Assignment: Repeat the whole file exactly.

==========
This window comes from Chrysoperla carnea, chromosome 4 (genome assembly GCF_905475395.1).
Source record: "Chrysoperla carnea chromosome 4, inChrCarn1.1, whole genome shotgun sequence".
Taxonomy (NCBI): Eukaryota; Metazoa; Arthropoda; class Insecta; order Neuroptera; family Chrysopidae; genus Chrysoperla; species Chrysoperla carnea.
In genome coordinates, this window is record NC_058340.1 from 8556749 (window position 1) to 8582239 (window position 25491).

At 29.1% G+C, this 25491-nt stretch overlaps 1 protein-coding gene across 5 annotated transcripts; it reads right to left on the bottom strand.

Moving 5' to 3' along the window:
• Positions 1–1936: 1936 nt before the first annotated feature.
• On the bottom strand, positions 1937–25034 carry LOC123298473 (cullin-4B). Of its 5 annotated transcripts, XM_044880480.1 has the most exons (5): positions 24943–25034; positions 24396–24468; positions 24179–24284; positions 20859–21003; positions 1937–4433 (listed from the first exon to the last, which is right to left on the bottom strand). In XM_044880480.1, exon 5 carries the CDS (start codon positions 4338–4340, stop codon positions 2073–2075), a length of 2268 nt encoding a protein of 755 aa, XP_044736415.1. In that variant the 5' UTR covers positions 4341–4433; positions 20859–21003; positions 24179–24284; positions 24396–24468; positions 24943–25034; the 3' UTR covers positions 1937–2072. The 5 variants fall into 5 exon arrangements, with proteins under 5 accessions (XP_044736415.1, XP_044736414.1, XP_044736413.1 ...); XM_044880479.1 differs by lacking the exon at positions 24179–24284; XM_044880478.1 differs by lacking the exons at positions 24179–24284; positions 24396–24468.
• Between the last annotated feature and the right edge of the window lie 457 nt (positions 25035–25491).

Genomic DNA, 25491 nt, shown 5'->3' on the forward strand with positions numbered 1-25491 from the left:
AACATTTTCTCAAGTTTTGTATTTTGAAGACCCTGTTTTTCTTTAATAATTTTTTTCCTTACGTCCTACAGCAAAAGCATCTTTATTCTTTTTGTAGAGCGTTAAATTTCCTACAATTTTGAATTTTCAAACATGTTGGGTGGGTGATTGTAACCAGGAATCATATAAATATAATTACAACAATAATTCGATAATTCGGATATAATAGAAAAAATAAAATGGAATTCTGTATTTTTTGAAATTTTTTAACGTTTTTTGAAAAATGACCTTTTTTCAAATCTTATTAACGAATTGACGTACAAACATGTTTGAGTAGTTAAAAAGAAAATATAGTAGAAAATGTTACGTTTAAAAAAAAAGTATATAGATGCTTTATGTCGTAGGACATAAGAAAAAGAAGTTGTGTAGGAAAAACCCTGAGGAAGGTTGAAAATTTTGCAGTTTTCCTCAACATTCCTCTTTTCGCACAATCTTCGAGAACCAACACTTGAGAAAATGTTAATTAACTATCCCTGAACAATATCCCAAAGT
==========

This window comes from Chrysoperla carnea, chromosome 4 (genome assembly GCF_905475395.1).
Source record: "Chrysoperla carnea chromosome 4, inChrCarn1.1, whole genome shotgun sequence".
Taxonomy (NCBI): Eukaryota; Metazoa; Arthropoda; class Insecta; order Neuroptera; family Chrysopidae; genus Chrysoperla; species Chrysoperla carnea.
In genome coordinates, this window is record NC_058340.1 from 8556749 (window position 1) to 8582239 (window position 25491).

At 29.1% G+C, this 25491-nt stretch overlaps 1 protein-coding gene across 5 annotated transcripts; it reads right to left on the bottom strand.

Moving 5' to 3' along the window:
• Positions 1–1936: 1936 nt before the first annotated feature.
• On the bottom strand, positions 1937–25034 carry LOC123298473 (cullin-4B). Of its 5 annotated transcripts, XM_044880480.1 has the most exons (5): positions 24943–25034; positions 24396–24468; positions 24179–24284; positions 20859–21003; positions 1937–4433 (listed from the first exon to the last, which is right to left on the bottom strand). In XM_044880480.1, exon 5 carries the CDS (start codon positions 4338–4340, stop codon positions 2073–2075), a length of 2268 nt encoding a protein of 755 aa, XP_044736415.1. In that variant the 5' UTR covers positions 4341–4433; positions 20859–21003; positions 24179–24284; positions 24396–24468; positions 24943–25034; the 3' UTR covers positions 1937–2072. The 5 variants fall into 5 exon arrangements, with proteins under 5 accessions (XP_044736415.1, XP_044736414.1, XP_044736413.1 ...); XM_044880479.1 differs by lacking the exon at positions 24179–24284; XM_044880478.1 differs by lacking the exons at positions 24179–24284; positions 24396–24468.
• Between the last annotated feature and the right edge of the window lie 457 nt (positions 25035–25491).

Genomic DNA, 25491 nt, shown 5'->3' on the forward strand with positions numbered 1-25491 from the left:
AACATTTTCTCAAGTTTTGTATTTTGAAGACCCTGTTTTTCTTTAATAATTTTTTTCCTTACGTCCTACAGCAAAAGCATCTTTATTCTTTTTGTAGAGCGTTAAATTTCCTACAATTTTGAATTTTCAAACATGTTGGGTGGGTGATTGTAACCAGGAATCATATAAATATAATTACAACAATAATTCGATAATTCGGATATAATAGAAAAAATAAAATGGAATTCTGTATTTTTTGAAATTTTTTAACGTTTTTTGAAAAATGACCTTTTTTCAAATCTTATTAACGAATTGACGTACAAACATGTTTGAGTAGTTAAAAAGAAAATATAGTAGAAAATGTTACGTTTAAAAAAAAAGTATATAGATGCTTTATGTCGTAGGACATAAGAAAAAGAAGTTGTGTAGGAAAAACCCTGAGGAAGGTTGAAAATTTTGCAGTTTTCCTCAACATTCCTCTTTTCGCACAATCTTCGAGAACCAACACTTGAGAAAATGTTAATTAACTATCCCTGAACAATATCCCAAAGT